In ACM Interactions Magazine: Comics as COVID-19 Response: Visualising the Experience of Video-conferencing

Art by Peter Wilkins; Editing by Ernesto Priego (2020)
Art by Peter Wilkins; Editing by Ernesto Priego (2020)

I am very happy to share that my article with Peter Wilkins, “Comics as COVID-19 Response: Visualising the Experience of Video-conferencing with Ageing Relatives” was published yesterday in ACM Interactions Magazine at

ACM Interactions is published bi-monthly by the Association for Computing Machinery (ACM), the largest educational and scientific computing society in the world. Interactions is the flagship magazine for the ACM’s Special Interest Group on Computer-Human Interaction (SIGCHI), with a global circulation that includes all SIGCHI members. We are honoured our article (and comic!) will also appear in the print version of the magazine.

We worked on this article in response to the magazine’s Responding to the COVID-19 pandemic invitation.

I’d like to extend my gratitude to Alex Taylor, Daniela Rosner, Mikael Wiberg and John Stanik.

The comic we discuss in the article can be viewed, downloaded, shared and cited from figshare as:

Wilkins, Peter; Priego, Ernesto (2020): A Comic Visualising the Experience of Video-conferencing with Aging Parents During the COVID-19 Pandemic. City, University of London. Figure.

Who Are You and What Are Your Superpowers? Creating Student Trading Cards

This term I am leading a “supermodule” (undergraduate and postgraduate students combined) on User-Centred Systems Design. We had our first session on Monday morning first thing.

Sometimes we may underestimate the importance of ice-breaking activities and of getting to know each other at the beginning of a course/module. I feel like the increased costs of higher education have created a perception that any activities done in class that do not appear to be immediately related to the content of the lecture are a “waste of time”. However in order to make the most of an educational experience we need to attempt to design such experience by helping to create the circumstances that will allow students and staff to make the most of it.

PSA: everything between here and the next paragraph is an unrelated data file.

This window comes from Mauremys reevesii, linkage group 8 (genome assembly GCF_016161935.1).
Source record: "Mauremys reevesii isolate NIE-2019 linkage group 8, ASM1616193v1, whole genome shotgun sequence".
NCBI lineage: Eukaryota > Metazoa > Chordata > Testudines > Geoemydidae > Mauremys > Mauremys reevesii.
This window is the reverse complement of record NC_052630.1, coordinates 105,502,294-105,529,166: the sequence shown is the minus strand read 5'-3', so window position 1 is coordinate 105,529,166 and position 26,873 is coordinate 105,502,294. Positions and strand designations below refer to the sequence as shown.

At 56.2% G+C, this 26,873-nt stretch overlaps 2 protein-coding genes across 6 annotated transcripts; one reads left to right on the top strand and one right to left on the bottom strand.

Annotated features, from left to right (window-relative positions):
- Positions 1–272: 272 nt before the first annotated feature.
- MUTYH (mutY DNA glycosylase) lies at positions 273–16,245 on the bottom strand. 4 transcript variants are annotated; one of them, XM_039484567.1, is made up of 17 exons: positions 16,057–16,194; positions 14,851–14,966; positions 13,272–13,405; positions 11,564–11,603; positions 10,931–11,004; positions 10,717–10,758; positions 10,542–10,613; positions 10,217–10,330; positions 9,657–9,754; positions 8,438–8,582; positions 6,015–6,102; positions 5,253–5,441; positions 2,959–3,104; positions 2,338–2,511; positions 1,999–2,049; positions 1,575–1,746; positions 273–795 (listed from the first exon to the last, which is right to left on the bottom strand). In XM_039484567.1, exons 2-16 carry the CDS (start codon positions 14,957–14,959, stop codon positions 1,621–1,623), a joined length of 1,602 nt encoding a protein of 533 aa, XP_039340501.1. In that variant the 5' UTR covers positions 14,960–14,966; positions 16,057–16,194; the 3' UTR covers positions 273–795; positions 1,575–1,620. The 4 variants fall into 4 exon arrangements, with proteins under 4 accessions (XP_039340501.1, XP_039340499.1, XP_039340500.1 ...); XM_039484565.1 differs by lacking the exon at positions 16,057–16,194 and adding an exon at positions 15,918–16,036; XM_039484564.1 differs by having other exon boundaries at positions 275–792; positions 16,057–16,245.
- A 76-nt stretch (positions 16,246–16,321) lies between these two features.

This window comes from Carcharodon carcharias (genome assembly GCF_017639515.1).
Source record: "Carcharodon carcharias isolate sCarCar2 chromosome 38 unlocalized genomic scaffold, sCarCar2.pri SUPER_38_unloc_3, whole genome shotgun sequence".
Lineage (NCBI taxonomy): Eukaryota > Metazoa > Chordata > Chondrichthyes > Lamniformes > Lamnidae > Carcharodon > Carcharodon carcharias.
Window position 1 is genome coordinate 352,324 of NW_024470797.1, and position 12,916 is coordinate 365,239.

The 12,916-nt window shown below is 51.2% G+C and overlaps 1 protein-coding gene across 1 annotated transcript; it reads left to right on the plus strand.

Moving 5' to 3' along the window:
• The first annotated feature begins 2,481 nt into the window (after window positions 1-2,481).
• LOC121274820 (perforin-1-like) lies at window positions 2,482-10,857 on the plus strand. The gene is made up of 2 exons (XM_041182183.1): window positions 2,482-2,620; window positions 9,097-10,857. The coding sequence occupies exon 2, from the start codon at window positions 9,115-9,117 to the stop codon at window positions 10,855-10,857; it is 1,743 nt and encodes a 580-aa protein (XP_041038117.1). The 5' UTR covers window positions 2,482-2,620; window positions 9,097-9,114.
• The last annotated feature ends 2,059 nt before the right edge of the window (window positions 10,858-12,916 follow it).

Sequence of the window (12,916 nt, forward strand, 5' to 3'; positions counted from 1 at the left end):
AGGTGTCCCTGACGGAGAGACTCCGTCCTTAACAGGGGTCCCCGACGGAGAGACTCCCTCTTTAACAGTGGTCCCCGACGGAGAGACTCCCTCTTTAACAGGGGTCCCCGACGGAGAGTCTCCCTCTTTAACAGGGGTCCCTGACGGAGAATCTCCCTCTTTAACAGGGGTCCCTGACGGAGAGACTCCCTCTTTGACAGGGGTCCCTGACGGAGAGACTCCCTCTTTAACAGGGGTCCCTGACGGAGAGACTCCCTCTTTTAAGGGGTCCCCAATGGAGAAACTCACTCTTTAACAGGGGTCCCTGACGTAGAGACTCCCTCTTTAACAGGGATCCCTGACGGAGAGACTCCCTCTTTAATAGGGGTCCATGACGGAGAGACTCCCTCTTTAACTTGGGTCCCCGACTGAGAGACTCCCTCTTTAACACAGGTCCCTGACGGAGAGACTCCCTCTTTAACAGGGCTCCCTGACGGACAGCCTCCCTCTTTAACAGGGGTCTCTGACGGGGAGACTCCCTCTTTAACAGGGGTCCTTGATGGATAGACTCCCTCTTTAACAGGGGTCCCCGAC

It is hard to expect student engagement (their focused attention, participation via comments and questions, effective working in pairs or groups) if we haven’t made an effort to learn about each other (even if to a limited degree) and try to create an environment of trust. This trust will need to be developed over the term but we can begin to do that by making the time to introduce each other and to learn a bit more about our general and specific expectations.

Activities where students are asked to meet each other (let alone work with each other) can be very hard for different students for a plethora of reasons (I won’t go into those here). In my experience it does help if the activity introduces them to the skills and strategies that are included in the module’s learning objectives. It also helps if the activity is structured, rather than left to the students’ own devices (“talk amongst yourselves”).

Since the module I am leading provides an introduction to User-centred Design Activities, I aimed to fulfill various objectives in one through a “student trading card” creation ice-breaking activity.

The motivations behind the activity were:

  • To contribute to breaking the ice between students and staff through a dynamic, engaging activity
  • To prompt students to talk to each other in order to get to know each other better beyond those they already know
  • To help me as module leader to know my students’ needs better
  • To prompt students to reflect on the relationships between information architecture and layout, and between form and content- how the design of a template demands a particular type of data entry
  • To introduce students to qualitative data collection via an in-person interview
  • To prompt students to reflect on three personal and/or professional “superpowers” i.e. something they feel they are good at, prompting the rehearsal of positive thinking by focusing on diverse skills
  • To prompt students to reflect on a personal and/or professional “weakness” i.e. an area of activity, knowledge or skill they wish to improve

With this requirements in mind I designed the activity reusing a very basic blank “trading card” template, which I printed out copies of, to hand them out to students, one each. I also had extra A4 blank paper to hand out and pens in case they were needed.

I introduced the activity and provided a summary of the instructions on the screen as a slide:

Trading Card activity slide

While I introduced the activity I got students to reflect on where they thought each answer should go on the form. No one, for example, suggested the name should go in the bottom box- but there were different views on what the top left circle and top right rectangle could contain. By doing this we were already very loosely anticipating content we will see later in the course, such as hierarchical analysis and user research activities such as semi-structured interviews, questionnaires and data collection.